Post-medical geographies of health have also drawn from in- novative thinking in health philosophy to develop new perspectives. An essential aspect of the cultural turn saw health geography shift from biomedical towards social models (Kearns, 1993). Health pro- motion, developed strategically through the Ottawa Charter (WHO World Health Organisation, 1986), extended that narrow biomedical approach and recognised broader and more critical holistic under- standings of health (Williams, 2010; Lovell et al., 2014). Social, political and socio-ecological models of health and disease have been widely adopted that additionally focus attention on place (Illich, 1976; White, 1981; Kearns and Moon, 2002). Interestingly salutogenesis, a concept developed by Antonovsky (1979) and central to health promotion theory, has so far played a limited role in health geography, in part due to his very limited engagement with place. Antonovsky's key research emphasis was on what causes health (salutogenesis), not disease (pathogenesis). According to Antonovsky (1987) all humans are posi- tioned somewhere on an ease/dis-ease continuum between total ab- sence of health (H�) and total health (Hþ) and conceptually saluto- genesis means the movement towards Hþ. Through two additional concepts, generalised resistance resources and ‘sense of coherence’ (SOC), Antonovsky identified a set of culturally-framed life-course factors that enabled human health. The SOC comprised three com- ponents; comprehensibility (cognitive), manageability (behavioural),
and meaningfulness (emotional); all implicitly but not explicitly con- nected to where people live. Some aspects of the ‘salutogenic um- brella’ have been adopted by health geography, i.e. social capital, cul- tural capital, empowerment, resilience, coping (Benz et al., 2014). But a more direct articulation on how particular types of places or en- vironmental conditions are or become salutogenic is almost com- pletely absent (Ergler et al. 2013; Benz et al., 2014, especially Fig. 1). How blue space can be specifically framed against salutogenesis and extend its geographical potential, underpins many of the papers in this special issue (Lindström and Eriksson, 2005).
Another concern for critical health geography is the need to make research more policy relevant (Parr, 2004). A number of recent inter- national documents have created a robust policy backbone for links between environments and health. WHO Europe, through its Health- For-All (HFA) strategy, adopted a common health policy that re- cognised the dependence of human health on a wide range of en- vironmental factors, covering both direct effects and more indirect psychosocial factors, such as urban development and land use (WHO 1994). According to the European Charter (WHO (World Health Or- ganisation), 1989) every individual was entitled to an environment conducive to the highest attainable level of health and wellbeing. The UN Agenda 21 (UN, 1992) additionally demanded improved environ- mental quality and policies to protect and promote human health worldwide (WHO, 1993). Most recently Shanahan et al. (2015) iden- tified a fundamental shift in public health discourse that encompassed the diverse potential benefits of nature and open spaces. However, limited understanding of which components of nature deliver which health benefits still impedes an effective integration of nature into health policy (Calogiuri and Chroni, 2014). As a result, policy frame- works tend to employ broad provision-based targets such as proximity of natural spaces to residential areas, minimal size, or size per capita (English Department of Health, 2010; Scottish Government Directorate for Built Environment, 2009; US National Park Service Health and Wellness Executive Steering Committee, 2011). We share the vision of Shanahan et al. (2015) in calling for interdisciplinary research that brings together ecologists and health scientists to more fully uncover the mechanisms by which nature benefits human health.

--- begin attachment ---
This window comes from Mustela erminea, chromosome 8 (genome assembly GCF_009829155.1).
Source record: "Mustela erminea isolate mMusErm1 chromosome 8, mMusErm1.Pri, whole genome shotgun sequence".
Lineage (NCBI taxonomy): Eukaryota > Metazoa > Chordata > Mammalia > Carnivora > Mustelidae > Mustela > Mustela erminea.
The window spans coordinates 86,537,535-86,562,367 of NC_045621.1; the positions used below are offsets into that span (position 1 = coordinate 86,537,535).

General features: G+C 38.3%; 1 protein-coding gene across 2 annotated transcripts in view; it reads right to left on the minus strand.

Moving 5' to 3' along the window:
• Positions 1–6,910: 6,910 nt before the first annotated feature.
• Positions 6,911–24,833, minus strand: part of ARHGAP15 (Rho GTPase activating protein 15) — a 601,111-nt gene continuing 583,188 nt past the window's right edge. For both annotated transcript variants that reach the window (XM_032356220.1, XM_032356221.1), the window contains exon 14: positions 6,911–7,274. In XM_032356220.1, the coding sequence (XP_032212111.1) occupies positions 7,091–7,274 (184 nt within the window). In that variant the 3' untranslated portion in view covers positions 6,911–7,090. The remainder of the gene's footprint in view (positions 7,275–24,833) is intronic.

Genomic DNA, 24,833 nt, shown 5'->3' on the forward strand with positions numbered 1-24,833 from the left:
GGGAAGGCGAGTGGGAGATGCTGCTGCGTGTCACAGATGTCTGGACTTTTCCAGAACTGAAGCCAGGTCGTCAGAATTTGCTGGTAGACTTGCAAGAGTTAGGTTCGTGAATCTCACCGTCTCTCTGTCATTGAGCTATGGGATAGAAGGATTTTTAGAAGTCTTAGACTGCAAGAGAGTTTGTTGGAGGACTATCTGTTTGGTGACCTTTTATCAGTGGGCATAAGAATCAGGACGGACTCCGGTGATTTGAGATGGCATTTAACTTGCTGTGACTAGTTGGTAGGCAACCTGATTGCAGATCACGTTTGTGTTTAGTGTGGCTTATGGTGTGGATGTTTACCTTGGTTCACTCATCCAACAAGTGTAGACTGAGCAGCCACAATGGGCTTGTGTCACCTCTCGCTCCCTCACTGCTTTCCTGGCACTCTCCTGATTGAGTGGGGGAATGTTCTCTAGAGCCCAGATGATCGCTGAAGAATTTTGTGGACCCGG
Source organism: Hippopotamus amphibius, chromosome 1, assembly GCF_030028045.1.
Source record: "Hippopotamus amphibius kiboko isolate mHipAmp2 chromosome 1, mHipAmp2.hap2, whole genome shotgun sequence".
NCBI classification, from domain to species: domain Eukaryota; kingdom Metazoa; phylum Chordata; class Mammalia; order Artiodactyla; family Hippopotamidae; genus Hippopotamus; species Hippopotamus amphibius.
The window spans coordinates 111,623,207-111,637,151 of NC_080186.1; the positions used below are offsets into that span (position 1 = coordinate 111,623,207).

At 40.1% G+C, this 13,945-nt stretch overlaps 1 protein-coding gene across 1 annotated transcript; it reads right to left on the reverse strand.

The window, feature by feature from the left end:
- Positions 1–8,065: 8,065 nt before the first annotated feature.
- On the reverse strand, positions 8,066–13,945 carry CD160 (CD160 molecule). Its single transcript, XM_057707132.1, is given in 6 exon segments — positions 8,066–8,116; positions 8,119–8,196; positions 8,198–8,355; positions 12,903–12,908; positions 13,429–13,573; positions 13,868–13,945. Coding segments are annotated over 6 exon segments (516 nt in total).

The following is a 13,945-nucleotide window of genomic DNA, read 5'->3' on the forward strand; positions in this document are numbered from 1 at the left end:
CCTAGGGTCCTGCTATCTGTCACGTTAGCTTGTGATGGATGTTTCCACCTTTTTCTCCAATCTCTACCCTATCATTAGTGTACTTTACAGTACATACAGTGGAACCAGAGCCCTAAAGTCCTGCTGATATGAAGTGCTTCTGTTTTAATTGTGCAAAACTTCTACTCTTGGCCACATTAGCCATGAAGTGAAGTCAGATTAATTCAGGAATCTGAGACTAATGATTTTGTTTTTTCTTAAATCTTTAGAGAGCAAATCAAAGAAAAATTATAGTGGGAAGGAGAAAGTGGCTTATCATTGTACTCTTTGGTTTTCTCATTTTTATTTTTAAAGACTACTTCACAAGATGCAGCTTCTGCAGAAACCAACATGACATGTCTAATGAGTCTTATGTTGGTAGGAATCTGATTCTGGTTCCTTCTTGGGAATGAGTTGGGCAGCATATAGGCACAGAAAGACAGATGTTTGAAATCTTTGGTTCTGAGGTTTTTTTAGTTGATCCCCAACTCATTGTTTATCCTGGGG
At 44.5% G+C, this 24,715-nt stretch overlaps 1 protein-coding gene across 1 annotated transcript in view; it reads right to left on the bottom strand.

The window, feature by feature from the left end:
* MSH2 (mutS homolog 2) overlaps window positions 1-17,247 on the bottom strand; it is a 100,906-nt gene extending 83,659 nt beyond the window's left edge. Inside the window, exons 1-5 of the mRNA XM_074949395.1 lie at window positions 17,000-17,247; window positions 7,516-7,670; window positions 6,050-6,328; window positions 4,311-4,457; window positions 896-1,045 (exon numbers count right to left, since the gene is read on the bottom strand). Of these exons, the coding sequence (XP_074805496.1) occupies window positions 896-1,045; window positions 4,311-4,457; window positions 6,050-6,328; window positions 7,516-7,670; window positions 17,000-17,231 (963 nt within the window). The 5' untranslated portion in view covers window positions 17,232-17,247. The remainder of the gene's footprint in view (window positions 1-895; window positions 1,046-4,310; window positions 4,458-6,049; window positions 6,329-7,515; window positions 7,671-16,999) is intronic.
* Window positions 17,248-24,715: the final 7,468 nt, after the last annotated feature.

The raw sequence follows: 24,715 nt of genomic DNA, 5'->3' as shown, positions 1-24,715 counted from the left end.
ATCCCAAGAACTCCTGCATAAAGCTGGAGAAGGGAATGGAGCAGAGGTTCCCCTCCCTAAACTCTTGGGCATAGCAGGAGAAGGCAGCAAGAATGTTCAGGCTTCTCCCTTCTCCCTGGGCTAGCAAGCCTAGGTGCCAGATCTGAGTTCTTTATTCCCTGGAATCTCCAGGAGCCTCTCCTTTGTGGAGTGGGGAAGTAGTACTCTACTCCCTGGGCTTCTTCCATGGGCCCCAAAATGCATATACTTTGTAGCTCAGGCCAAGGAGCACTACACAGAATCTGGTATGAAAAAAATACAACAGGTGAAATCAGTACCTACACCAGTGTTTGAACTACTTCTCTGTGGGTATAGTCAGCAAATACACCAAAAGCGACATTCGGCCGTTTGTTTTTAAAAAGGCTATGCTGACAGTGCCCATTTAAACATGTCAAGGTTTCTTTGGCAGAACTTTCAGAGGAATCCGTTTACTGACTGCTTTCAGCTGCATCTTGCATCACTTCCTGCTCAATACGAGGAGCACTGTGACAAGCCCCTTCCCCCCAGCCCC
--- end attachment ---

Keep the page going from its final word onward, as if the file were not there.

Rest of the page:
Public Health professionals are increasingly aware of the re- levance of health geography research to their work (Dummer, 2008). Research into the health-promoting effects of blue spaces is a promising area for further engagement as it is already on the agenda of many current planning initiatives through earlier en- vironmental psychology research (Kaplan, 1995). Post-industrial uses for former water sites have received renewed attention within regeneration and sustainability initiatives, especially in urban settings (Hoyle et al., 1988; Kistemann et al., 2010). Planners around the world have recognised the ‘added value’ of water sites (Wakefield, 2007), in part because blue space is relatively cheap to produce and maintain but also due to its potential social and health benefits (Luttik, 2000; Kistemann et al., 2010). A more ex- plicit valuing of the coast may also help position ‘blue space’ re- search as firmly into the public health arena as existing work on green space and obesogenic environments (Collins and Kearns, 2007). This special issue offers practical and theoretical ap- proaches that provide more differentiated understandings of the relevance of blue space for public health policy (Mitchell and Popham, 2007; Richardson et al., 2012; Andrews et al., 2012).